A. There is a mailing list, which you can join by sending a message to This message must have a body, and in that body must appear a
single line 'subscribe tpc-rp'

The message should look something like:

To :

Cc :


Subject :

----- Message Text -----

subscribe tpc-rp

You should receive information about the discussion list quite soon after subscribing. Keep this information in a safe spot, because it tells you what to do when you
want to leave the list. In fact, print it out! To send a message to the discussion list, send it to Once it is approved by the moderator, it will be
distributed to the over 850 people currently subscribed to the list, so please ensure that it is relevant to the project in some way. The list is a place to ask your
questions, but please take the time to read all the information which is available to you (such as this document - and our WWW site) before filling up everyone's

Q. I've read about the project, but I still can't get the address right -what am I doing wrong?

A. Make sure you conform exactly with the format:


The "remote-printer" bit is required for now. We are trying to phase it out, but use it to be safe for the time being. When the coverpage of your FAX is generated,
it will use the Address Lines to generate a "Please deliver this fax to:" message on the coverpage. Thus one would usually use a name for the 1st_address_line and
a place for the 2nd_address_line (see examples below). The underline character "_" will be converted to a space, and the backslash "/" character will be converted
to a new line when the coverpage is created. You may have as many "_" as you like, but only one newline "/" may be used per fax. The "#" characters represent the
fax number, which should include the country code, the local prefix, and the number (not the international code).



(to send a fax to Arlington Hewes in Room 403, at the FAX number,

in England (where the country code is 44), of +44 1865 271503)


(to send a fax to Mr (no punctuation marks like a "." here please)

Paul Katz in The Manor at the FAX number, in North America (where

the country code is 1) of +1 902 584 2817)

**NOTE** You may encounter references to our old address form, which requires the number to be reversed and separated by periods. Although this form will
still work, we recommend you use the more intuitive "iddd" form as explained above (IDDD = International Direct Dialling Designator).

Q. Is there a limit to how many FAXes I can send through a TPC cell?

A. Yes - each cell is permitted to define an 'acceptable use policy' based on the levels of traffic they are prepared to handle. Any FAXes which exceed this weekly
(or indeed hourly) limit will not be processed, and you will be notified as to which limit has been exceeded.

Q. I think I am doing everything correctly, but still it fails. What can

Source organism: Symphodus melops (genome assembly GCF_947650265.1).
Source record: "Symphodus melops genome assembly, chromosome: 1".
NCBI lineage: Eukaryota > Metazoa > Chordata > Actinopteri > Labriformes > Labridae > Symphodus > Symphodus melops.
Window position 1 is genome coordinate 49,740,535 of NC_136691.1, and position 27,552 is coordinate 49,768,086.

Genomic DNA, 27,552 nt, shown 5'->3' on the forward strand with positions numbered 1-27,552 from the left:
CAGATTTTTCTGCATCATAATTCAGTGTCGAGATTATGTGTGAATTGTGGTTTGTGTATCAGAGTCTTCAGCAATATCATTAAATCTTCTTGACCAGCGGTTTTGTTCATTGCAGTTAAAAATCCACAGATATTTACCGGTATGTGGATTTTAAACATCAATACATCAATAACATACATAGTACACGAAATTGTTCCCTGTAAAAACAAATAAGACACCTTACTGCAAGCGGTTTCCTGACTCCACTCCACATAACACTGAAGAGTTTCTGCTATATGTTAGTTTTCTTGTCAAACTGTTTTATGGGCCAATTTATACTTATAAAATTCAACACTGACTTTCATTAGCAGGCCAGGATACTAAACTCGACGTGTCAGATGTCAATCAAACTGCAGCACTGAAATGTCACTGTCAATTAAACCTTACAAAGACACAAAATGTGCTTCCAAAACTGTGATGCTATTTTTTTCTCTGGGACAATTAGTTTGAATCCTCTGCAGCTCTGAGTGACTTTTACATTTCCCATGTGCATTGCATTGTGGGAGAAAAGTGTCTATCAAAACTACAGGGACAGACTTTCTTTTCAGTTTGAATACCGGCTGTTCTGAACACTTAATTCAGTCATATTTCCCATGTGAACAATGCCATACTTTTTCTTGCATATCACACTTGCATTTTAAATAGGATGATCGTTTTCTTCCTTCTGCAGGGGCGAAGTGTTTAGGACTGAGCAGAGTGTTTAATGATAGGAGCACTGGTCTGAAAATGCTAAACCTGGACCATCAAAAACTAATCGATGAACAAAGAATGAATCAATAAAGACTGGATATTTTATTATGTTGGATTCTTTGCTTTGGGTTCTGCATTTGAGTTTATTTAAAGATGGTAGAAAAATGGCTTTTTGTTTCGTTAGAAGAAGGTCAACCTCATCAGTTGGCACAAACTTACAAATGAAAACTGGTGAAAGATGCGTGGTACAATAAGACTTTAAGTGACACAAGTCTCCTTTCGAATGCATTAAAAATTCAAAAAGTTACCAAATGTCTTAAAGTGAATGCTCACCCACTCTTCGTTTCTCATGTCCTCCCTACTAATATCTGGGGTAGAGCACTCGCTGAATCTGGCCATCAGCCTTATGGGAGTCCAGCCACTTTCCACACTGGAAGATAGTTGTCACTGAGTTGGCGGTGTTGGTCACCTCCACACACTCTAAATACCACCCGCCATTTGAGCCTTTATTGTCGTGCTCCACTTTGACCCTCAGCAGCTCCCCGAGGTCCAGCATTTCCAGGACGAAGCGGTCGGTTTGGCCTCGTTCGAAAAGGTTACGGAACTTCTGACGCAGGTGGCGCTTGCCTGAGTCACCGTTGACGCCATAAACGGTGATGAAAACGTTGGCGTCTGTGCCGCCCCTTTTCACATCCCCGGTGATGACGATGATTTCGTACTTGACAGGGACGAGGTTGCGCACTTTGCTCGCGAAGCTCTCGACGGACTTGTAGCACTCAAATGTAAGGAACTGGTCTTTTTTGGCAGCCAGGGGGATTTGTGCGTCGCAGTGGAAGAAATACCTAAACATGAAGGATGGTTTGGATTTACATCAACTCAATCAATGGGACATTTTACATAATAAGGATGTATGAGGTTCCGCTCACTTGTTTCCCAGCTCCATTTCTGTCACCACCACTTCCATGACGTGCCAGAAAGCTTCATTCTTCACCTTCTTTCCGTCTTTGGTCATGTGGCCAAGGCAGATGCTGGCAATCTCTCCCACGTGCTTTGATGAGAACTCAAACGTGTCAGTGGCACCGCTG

I do?

A. Occasionally, something may be broken. It may be your end or our end of things, but without more information we're not going to be able to help. Please
posyour query to the tpc-rp mailing list, including as much detail as you can about the address you used, the mailer you used, and include any error messages
(including the mail headers) which have been returned to you. Knowledge is power, and with enough information, some kind soul should be able to sort out what is
going wrong.

Q. I wanted to fax (insert your favorite place here) but Mr Arlington Hewes said that it was not covered by a remote printer. I think (my favorite
place) is a very important region, so please can you cover it?

A. We can't help you, but you can help yourself. The very nature of the project means that we need someone in that area (the one you are trying to reach) to join
our project, thereby extending our coverage to that region. If they have a PC, a Mac, or a UNIX workstation and a bit of computer expertise then they're capable
of becoming a part of TPC.INT - please put them in touch with Mr. Arlington Hewes immediately.

Q. I formatted everything correctly, but I got a message back from someone called "mailer-daemon" or "postmaster" which says "host not
found", or "unknown host". Help!?

A. Because the project is global, and depends on the health of a lot of small systems all over the world, sometimes there are transient (unpredictable) outages. This
seems to be what has happened to you. We are committed to improving service and rectifying such shortcomings however, so please forward the exact message
you received to Mr. Arlington Hewes, along with an explanation including the number you were trying to reach, and the exact address which you used, and he will
let you know what happened and how to proceed. Please give him as much detail as possible.